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Discussion Starter #1
I have a alto sax and I have been playing for about more than a year now my high notes sound very thin . I wanted to know if it is a problem with my blowing or the mouth piece. I currently have a yamaha 4c will it help if I upgrade to slemer c* mouthpiece.
Any inputs?
 

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RS: It could be any number of factors. I'd suggest exploring different reeds - both in strength and brand before getting into mouthpieces.

You may even want to try a synthetic Fibracell in various strengths. I've found those reeds to be much harder than comparable cane reeds, but they also have a very strong sound beyond their strength.

As far as mouthpieces go, everyone is different. One person may do better on a C* while another may not. You may want to go to a store with a good selection and try a bunch. DAVE
 

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Thanks Dave, I have tried out different reeds. I have tried fibracell 2.5 and Legere studio cut 2.5 infact it becomes even worser with these. Vandoren 2.5 (blue box) is slightly better.
Does this mean that I have to try strength 3 now. I am not sure may be my emboucher is strong enough for 3 now not sure though ...

Other than this thin high notes I am pretty satisfied with yamaha 4c mouthpiece.
 

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Try softer reeds. And, with Fibracells, try REALLY softer reeds.

Embouchure strength shouldn't be rated by the strength of a reed. Rather, the mouthpiece should be rated by the strength of the reed - some pieces require certain reed-strengths - and you'll know it when you find the right combination. True, one's embouchure must be developed but one should never compare their embouchure to another's. Some folks view their reed strength as some sort of test of manliness - and that's just wrong (not that you are doing so, but it is a common saxophone myth).

The latest Fibracells are rated by numerical strength rather than a word (1 1/2 vs. SOFT). The new 1 1/2's work great for me on closer-tipped mouthpieces. DAVE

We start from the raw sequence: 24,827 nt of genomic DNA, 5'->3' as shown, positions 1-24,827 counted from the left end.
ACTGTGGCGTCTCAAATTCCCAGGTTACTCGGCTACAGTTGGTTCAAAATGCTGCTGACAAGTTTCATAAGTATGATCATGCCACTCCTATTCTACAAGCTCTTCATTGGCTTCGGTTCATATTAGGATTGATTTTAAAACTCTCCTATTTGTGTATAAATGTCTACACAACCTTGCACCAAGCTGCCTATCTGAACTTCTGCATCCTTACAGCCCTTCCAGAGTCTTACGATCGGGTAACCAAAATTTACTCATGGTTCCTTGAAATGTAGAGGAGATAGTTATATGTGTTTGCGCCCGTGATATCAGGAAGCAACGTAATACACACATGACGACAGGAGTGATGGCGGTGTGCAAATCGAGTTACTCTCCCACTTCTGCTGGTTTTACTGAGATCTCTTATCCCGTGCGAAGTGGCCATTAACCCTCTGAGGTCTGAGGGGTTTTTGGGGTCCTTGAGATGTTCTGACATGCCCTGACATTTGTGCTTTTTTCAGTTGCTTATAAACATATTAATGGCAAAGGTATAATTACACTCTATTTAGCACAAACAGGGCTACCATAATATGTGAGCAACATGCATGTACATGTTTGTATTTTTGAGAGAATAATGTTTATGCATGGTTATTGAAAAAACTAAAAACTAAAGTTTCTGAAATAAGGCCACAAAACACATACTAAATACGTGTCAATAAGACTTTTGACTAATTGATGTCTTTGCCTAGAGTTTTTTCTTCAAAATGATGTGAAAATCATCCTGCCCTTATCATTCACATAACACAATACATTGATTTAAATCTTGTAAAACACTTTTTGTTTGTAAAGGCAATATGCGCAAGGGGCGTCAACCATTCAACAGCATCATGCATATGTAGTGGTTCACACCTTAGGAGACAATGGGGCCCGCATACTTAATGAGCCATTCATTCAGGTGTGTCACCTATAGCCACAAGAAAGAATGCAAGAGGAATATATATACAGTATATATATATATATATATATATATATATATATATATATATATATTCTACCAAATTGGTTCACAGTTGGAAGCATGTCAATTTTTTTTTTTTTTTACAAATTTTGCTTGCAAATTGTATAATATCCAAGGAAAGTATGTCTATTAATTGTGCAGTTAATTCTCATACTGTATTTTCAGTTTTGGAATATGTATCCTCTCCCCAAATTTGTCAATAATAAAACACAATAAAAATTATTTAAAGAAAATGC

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Discussion Starter #5
I read somewhere that it is difficult to switch back to cane once a person gets used to synthetic reed. Is this true?

Coming back to softer reeds I did try legere which is very soft indeed but it did not improve infact I find it difficult controlling softer reeds. Thats the reason I thought I may need to move half step higher to 3 from 2.5
 

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rs1026 said:
I read somewhere that it is difficult to switch back to cane once a person gets used to synthetic reed. Is this true?

Coming back to softer reeds I did try legere which is very soft indeed but it did not improve infact I find it difficult controlling softer reeds. Thats the reason I thought I may need to move half step higher to 3 from 2.5
I haven't had any such difficulty.

Now I must state that I utilize cane 95% of the time, but do have synthetic backups and use them from time to time without adverse issues.
 

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rs1026, are you getting private lessons on the saxophone? If so, since your instructor can actually see you play, what does he say about this?

I read in one of your other threads that someone suggested just practicing for a while before you switch mouthpieces. I think this is a good suggestion - 1 year is not really that long of a time to establish your technique.

Also: you mentioned that that your high notes sound thin. How high are these notes? Are you describing the notes above high C# (the ones where you press the upper keys with your left palm)? Also, are these high notes in tune? (do you have a digital tuner?) If your high notes above C# are in tune, that's not such a bad place to be in after playing the sax for one year, even if they do sound thin.
 

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have you tried playing long tones on high notes?
 

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rs1026 said:
I read somewhere that it is difficult to switch back to cane once a person gets used to synthetic reed. Is this true?
No. In fact you may end up running back to cane...
 

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are you perhaps tightening too much up high? try keeping your throat open, and your jaw relatively loose. you might be trying to compensating for flat notes up there by tightening up, when really you should be pushing in the mouthpiece further and keeping a looser embouchure. I'd have a teacher play your horn+mouthpiece and see if they have trouble up there.

That said, I think most players have thin high notes after 1 year. It's certainly not uncommon.
 
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